The answer is Max Bishop, who slashed .271/.423/.366 for the Philadelphia Athletics and Boston Red Sox from 1924-1935. “Camera Eye” had 13 four-walk games in his career, and a pair of five-walk games. He once drew eight free passes in a doubleheader.

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RANDOM HISTORIC HITTER-PITCHER MATCHUPS

Yogi Berra went 22 for 48 against Stubby Overmire.

Bing Miller went 20 for 31 against Garland Buckeye.

Sloppy Thurston went 9 for 16 against Urban Shocker.

Baldy Louden went 2 for 6 against Curly Brown.

Home Run Baker went 7 for 49 against Babe Ruth.

Bunny Brief’s only three-hit game came against Chief Bender.

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Gary Bell was known as “Ding Dong” during his playing days (1958-1969), and for good reason. Solid but nothing special as a pitcher, Bell was well above average as a jokester. That hasn’t changed as he’s aged.

This past summer, the jovial 81-year-old feigned a poor memory when I asked which hitters gave him the most trouble.

“I can’t remember anybody that killed me,” grinned Bell. “I’m sure there was somebody, but that part I blank out.”

What about guys who didn’t hit him well?

“I think I had good luck against Al Kaline,” responded Bell, who spent the bulk of his career with the Indians and Red Sox. “I saw him a couple of years ago, and I was kidding with his grandson, who was with him at the time. I said, ‘I personally put your grandfather in the Hall of Fame.’ Al said, ‘Well, you got me out plenty, too.’ I didn’t realize it, but I guess I did do pretty well against him.” (Kaline went 15 for 76 against Bell.)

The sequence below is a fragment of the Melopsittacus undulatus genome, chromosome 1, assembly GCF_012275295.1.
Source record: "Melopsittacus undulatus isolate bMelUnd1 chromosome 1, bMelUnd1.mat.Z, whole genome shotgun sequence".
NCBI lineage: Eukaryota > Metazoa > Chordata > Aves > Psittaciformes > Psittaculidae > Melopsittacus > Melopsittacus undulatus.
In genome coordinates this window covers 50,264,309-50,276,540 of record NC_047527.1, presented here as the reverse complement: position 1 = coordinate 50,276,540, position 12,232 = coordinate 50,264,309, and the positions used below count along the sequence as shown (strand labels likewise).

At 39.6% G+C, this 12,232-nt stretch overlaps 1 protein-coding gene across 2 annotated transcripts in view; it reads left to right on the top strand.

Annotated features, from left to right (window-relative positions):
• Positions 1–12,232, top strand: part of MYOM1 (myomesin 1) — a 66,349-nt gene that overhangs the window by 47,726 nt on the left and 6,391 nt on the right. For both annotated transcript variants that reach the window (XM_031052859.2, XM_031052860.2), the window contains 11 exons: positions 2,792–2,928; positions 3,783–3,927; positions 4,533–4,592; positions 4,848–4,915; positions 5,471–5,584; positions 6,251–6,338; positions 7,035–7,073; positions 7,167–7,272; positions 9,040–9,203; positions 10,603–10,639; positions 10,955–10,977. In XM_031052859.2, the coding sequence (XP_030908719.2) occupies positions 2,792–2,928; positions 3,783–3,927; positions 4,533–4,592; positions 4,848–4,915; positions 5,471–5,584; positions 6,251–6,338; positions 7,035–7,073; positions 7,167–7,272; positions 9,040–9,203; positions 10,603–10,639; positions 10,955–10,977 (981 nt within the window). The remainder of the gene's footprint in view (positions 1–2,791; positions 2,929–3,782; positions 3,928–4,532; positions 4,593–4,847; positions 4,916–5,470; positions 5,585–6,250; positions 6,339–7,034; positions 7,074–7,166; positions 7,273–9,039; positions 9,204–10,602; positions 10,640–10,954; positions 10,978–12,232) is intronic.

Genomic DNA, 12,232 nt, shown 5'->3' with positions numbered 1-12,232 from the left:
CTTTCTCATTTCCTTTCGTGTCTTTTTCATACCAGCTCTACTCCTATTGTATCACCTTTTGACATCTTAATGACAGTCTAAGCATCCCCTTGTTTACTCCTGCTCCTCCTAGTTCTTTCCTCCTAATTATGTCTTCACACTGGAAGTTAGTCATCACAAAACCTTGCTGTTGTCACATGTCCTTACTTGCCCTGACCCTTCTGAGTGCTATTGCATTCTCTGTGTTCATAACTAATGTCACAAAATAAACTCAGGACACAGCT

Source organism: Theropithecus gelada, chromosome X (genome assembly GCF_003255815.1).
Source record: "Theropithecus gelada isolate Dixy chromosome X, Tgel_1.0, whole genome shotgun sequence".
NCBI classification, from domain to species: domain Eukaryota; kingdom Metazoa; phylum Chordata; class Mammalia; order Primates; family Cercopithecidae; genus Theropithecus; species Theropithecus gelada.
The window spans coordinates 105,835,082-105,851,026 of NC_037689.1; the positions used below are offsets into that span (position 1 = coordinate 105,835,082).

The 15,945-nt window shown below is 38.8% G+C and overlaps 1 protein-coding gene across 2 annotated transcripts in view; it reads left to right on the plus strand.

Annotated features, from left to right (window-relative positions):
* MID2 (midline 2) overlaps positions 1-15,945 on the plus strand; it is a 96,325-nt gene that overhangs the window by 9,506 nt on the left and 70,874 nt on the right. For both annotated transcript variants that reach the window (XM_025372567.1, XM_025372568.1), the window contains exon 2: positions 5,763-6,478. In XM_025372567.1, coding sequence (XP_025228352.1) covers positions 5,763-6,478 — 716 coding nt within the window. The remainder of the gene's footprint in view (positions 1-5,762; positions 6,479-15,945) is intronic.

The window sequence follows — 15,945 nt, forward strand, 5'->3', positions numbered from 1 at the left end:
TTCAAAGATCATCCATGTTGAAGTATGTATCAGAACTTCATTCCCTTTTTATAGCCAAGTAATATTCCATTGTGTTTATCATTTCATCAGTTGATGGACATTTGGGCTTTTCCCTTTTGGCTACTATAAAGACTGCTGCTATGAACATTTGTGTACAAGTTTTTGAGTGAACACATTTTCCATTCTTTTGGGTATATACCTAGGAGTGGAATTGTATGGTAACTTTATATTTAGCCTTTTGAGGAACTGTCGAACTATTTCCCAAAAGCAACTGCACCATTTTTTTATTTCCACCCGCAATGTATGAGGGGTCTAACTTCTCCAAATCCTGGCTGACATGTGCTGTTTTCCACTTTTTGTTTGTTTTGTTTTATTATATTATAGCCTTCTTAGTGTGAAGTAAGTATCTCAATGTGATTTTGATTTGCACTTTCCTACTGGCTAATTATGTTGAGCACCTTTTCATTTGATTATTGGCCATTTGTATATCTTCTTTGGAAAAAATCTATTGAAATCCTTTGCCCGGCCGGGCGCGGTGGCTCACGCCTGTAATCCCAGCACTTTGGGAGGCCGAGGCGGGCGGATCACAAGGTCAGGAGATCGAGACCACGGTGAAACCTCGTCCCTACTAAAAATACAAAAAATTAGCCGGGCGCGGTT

Bell was quick with a quip when I mentioned that Norm Cash owned him (20 for 54 with six home runs).

“I roomed with Norm in spring training,” said Bell. “Don’t forget, he was originally with Cleveland. I told him all about how I was going to pitch him if we were ever on opposite teams. You have to help the little guy once in awhile, you know.”

I looked at Bell skeptically.

“Nah, I’m just kidding,” guffawed Bell. “We never talked about hitting and pitching back in those days. We were too busy having fun.”

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LINKS YOU’LL LIKE

At Hall of Stats, Adam Darowski presented us with a JAWS-esque Hall Rating Baseline.

Over at Baseball Prospectus, the inimitable Russell Carleton wrote about what he learned from managing the 2005 Chicago Cubs through a simulated season.

Nippon Professional Baseball handed out its MVP and Rookie of the Year awards earlier this week, and an American-born closer was among those honored. Jim Allen gave us the details at The Kyodo News.

Lookout Landing’s Isabelle Minasian wrote about what she sees as The fault in Dipoto’s (prospective) stars.